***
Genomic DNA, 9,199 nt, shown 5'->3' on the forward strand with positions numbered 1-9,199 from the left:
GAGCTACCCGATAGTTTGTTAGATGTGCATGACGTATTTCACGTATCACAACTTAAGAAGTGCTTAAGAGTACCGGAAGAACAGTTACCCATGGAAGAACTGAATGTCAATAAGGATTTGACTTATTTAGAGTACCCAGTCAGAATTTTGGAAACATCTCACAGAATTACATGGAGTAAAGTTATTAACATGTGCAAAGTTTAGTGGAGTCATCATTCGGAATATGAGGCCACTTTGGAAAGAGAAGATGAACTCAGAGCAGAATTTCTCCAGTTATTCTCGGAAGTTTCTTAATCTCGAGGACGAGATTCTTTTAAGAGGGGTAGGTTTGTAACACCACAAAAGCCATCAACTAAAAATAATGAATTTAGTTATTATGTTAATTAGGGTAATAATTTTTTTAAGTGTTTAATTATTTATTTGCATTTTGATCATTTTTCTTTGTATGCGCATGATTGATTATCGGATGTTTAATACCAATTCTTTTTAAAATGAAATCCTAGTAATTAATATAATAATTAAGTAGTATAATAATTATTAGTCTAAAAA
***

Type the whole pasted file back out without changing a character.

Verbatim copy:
Genomic DNA, 9,199 nt, shown 5'->3' on the forward strand with positions numbered 1-9,199 from the left:
GAGCTACCCGATAGTTTGTTAGATGTGCATGACGTATTTCACGTATCACAACTTAAGAAGTGCTTAAGAGTACCGGAAGAACAGTTACCCATGGAAGAACTGAATGTCAATAAGGATTTGACTTATTTAGAGTACCCAGTCAGAATTTTGGAAACATCTCACAGAATTACATGGAGTAAAGTTATTAACATGTGCAAAGTTTAGTGGAGTCATCATTCGGAATATGAGGCCACTTTGGAAAGAGAAGATGAACTCAGAGCAGAATTTCTCCAGTTATTCTCGGAAGTTTCTTAATCTCGAGGACGAGATTCTTTTAAGAGGGGTAGGTTTGTAACACCACAAAAGCCATCAACTAAAAATAATGAATTTAGTTATTATGTTAATTAGGGTAATAATTTTTTTAAGTGTTTAATTATTTATTTGCATTTTGATCATTTTTCTTTGTATGCGCATGATTGATTATCGGATGTTTAATACCAATTCTTTTTAAAATGAAATCCTAGTAATTAATATAATAATTAAGTAGTATAATAATTATTAGTCTAAAAA